I’m thinking to myself… supposed to be empty? Why the hell would I come in here and buy an empty freaking box?

We calmly attempt to explain to her that no, as the box says right there on the back, buying the pre-order gets you early access to the game, and that there’s supposed to be an insert that gives you the keys for this. She gets angry and tells us just go buy the boxes and open them.

We leave at that point, shake the boxes well to make sure it sounds like they have the inserts, and buy them. Before we leave the store we double-check that they have the inserts in them, which thankfully they do. However, I have no doubt whatsoever that if they’d been missing the inserts, and we’d gone back to customer service to ask for new boxes, we would have been told the boxes were supposed to be empty and we couldn’t have new ones.

So the pre-order boxes were meant to encourage retail sales, and yes, they got me to go into a retail store and buy a game that normally I would have bought online. However, the experience of actually going in and buying that game convinced me never EVER to go to a Best Buy again if I can help it. And if you’re looking for Pirates of the Burning Sea pre-order boxes in the Annapolis area and go to the Best Buy near the Annapolis Mall, make damn sure you shake the boxes well before you buy them.

 


Skill training completed

Posted in Gaming Tagged with: , ,
3 comments on “Pirates of the Burning Sea Pre-Order Mess
  1. ScottM says:

    Right on the tail of the rockband packing fiasco… maybe we should have little “inspected by #8” slips of paper in game boxes too. Too many stores aren’t allowing returns, which means people who are honestly messed up by company errors are getting completely run over.

  2. Krones says:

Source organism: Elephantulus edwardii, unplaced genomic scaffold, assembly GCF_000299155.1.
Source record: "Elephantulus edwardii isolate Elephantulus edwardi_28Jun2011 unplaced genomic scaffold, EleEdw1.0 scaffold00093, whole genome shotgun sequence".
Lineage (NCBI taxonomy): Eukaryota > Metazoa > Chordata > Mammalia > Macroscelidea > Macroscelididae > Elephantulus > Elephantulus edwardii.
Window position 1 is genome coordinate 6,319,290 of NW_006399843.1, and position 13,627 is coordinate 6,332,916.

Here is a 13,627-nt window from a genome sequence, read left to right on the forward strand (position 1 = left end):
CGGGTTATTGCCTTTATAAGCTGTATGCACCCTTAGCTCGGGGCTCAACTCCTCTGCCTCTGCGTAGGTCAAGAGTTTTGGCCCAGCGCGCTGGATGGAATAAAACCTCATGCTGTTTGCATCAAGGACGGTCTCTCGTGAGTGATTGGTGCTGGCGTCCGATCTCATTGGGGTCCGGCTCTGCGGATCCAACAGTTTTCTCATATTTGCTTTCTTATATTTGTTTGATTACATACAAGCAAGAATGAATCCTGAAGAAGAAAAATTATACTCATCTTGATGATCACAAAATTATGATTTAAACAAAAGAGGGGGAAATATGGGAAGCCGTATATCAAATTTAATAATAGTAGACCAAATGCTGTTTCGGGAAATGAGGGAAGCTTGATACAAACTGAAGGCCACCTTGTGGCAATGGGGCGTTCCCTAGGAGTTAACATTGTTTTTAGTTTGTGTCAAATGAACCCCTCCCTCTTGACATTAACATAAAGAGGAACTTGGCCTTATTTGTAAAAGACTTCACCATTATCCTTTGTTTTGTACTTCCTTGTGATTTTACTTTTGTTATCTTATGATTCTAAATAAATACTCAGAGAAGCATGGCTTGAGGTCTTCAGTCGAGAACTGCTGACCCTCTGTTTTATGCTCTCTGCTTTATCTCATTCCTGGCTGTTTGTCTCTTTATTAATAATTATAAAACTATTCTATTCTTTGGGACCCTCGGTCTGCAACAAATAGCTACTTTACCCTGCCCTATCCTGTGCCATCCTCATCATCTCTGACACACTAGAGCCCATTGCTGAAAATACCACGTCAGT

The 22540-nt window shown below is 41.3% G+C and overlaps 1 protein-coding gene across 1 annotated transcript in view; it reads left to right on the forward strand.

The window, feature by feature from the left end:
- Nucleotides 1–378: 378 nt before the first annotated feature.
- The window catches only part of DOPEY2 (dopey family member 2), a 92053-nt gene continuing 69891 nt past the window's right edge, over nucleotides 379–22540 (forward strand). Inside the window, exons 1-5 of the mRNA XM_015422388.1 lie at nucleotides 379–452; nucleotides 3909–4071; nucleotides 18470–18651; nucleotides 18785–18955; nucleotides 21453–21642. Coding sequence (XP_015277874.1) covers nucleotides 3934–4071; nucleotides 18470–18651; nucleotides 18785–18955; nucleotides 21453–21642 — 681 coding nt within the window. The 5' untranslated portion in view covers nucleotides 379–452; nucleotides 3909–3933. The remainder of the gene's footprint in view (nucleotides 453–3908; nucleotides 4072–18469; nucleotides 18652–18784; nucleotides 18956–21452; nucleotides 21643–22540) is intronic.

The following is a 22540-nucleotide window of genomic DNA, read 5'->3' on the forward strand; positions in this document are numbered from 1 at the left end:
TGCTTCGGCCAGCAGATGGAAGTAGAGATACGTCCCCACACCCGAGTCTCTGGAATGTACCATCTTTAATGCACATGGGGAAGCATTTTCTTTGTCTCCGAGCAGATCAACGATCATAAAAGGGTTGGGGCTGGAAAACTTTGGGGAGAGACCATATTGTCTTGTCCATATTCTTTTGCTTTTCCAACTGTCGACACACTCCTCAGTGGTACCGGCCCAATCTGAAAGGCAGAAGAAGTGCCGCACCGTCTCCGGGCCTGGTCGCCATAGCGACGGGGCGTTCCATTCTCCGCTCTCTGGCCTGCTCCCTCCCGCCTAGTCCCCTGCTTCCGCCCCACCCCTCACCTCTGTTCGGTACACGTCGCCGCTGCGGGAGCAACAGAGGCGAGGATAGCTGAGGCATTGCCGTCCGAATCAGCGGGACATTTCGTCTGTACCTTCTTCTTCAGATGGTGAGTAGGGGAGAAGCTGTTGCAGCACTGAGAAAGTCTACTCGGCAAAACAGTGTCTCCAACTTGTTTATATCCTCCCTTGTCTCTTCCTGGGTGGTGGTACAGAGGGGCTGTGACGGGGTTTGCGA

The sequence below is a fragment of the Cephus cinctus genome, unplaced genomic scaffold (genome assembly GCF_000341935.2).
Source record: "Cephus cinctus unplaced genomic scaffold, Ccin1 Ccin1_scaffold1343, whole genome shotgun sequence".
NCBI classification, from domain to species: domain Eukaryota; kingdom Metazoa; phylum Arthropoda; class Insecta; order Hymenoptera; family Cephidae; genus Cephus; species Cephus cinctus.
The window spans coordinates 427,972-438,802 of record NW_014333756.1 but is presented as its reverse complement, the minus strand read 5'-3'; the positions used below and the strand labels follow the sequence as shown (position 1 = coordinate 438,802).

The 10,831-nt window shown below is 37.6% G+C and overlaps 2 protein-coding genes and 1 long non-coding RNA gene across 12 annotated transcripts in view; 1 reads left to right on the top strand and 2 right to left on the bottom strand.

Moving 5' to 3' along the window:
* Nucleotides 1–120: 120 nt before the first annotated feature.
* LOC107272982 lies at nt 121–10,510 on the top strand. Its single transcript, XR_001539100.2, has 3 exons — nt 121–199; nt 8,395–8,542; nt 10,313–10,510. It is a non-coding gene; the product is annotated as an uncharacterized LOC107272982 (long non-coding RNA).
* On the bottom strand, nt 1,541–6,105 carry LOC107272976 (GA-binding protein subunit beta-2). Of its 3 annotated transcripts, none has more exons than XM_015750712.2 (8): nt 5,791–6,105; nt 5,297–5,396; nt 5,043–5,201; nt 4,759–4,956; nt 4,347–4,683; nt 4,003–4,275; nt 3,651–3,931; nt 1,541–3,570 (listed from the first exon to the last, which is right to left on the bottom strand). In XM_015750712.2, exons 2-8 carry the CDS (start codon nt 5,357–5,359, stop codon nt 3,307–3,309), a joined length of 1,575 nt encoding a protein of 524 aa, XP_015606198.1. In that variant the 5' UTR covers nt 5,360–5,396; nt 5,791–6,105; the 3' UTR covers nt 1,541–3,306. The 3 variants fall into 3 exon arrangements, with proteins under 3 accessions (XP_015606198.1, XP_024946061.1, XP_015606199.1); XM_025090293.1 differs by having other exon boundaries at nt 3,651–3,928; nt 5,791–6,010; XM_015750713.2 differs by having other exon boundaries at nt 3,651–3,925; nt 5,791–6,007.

I ordered Hellgate: London and LotRO through Amazon and both times I got promised beta keys to the game relatively quickly. It took a few days to process, but compared to the ever-expanding collection of pre-order horror stories, those few extra days aren’t so bad if you order in early. Flying Lab needs to clear up whether or not order through Amazon will include a shiny beta key. I prefer Amazon, they’ve always been good to me, and I love my Prime. Otherwise, I’ll be shaking boxes like a Polaroid picture. Wow, I can’t remember the last time I bought a game at a brick and mortar store. Yohoho, glad everything worked out in the end. Nice shirt. 🙂

  3. heather says:

    Scott: It just seems like the companies responsible for packaging and distribution aren’t even trying. I feel badly for the producers of the games—they have to go to such great lengths to bend over backward for the retailers to get their games in front of people, and then the distributors and retailers screw them over left, right, and sideways. They’re the ones that end up looking bad to most people, and I expect most of it isn’t their fault at all.

    Krones: IMO, the more that distribution moves online and the smoother that becomes, the better. It seems like the retail sale of games is becoming a dinosaur. I know there are still plenty of people who buy their games by retail and that’s why companies have to jump through these hoops, but the lengths they have to go to, just to get screwed over in the end, argues that it might well not be worth it in the long run. I love ordering just about everything from Amazon too at this point… very centralized and simple. Glad you like the shirt. 🙂